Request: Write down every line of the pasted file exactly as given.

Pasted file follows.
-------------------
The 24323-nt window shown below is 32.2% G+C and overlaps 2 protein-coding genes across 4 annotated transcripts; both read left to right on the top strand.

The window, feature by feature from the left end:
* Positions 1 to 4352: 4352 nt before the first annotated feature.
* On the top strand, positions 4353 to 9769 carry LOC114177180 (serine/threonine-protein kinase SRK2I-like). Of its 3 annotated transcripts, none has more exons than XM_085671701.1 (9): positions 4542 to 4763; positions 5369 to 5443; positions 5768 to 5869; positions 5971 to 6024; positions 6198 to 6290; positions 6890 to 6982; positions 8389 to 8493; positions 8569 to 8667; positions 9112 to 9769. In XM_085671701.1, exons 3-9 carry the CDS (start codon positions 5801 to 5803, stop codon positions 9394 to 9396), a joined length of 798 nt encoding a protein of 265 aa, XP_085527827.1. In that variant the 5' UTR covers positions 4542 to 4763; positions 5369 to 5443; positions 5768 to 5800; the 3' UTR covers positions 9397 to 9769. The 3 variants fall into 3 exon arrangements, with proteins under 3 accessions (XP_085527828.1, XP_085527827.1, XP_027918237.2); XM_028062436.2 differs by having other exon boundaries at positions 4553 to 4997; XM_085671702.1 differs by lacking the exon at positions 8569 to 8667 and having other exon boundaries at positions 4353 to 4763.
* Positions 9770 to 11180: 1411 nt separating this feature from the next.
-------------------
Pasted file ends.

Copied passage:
The 24323-nt window shown below is 32.2% G+C and overlaps 2 protein-coding genes across 4 annotated transcripts; both read left to right on the top strand.

The window, feature by feature from the left end:
* Positions 1 to 4352: 4352 nt before the first annotated feature.
* On the top strand, positions 4353 to 9769 carry LOC114177180 (serine/threonine-protein kinase SRK2I-like). Of its 3 annotated transcripts, none has more exons than XM_085671701.1 (9): positions 4542 to 4763; positions 5369 to 5443; positions 5768 to 5869; positions 5971 to 6024; positions 6198 to 6290; positions 6890 to 6982; positions 8389 to 8493; positions 8569 to 8667; positions 9112 to 9769. In XM_085671701.1, exons 3-9 carry the CDS (start codon positions 5801 to 5803, stop codon positions 9394 to 9396), a joined length of 798 nt encoding a protein of 265 aa, XP_085527827.1. In that variant the 5' UTR covers positions 4542 to 4763; positions 5369 to 5443; positions 5768 to 5800; the 3' UTR covers positions 9397 to 9769. The 3 variants fall into 3 exon arrangements, with proteins under 3 accessions (XP_085527828.1, XP_085527827.1, XP_027918237.2); XM_028062436.2 differs by having other exon boundaries at positions 4553 to 4997; XM_085671702.1 differs by lacking the exon at positions 8569 to 8667 and having other exon boundaries at positions 4353 to 4763.
* Positions 9770 to 11180: 1411 nt separating this feature from the next.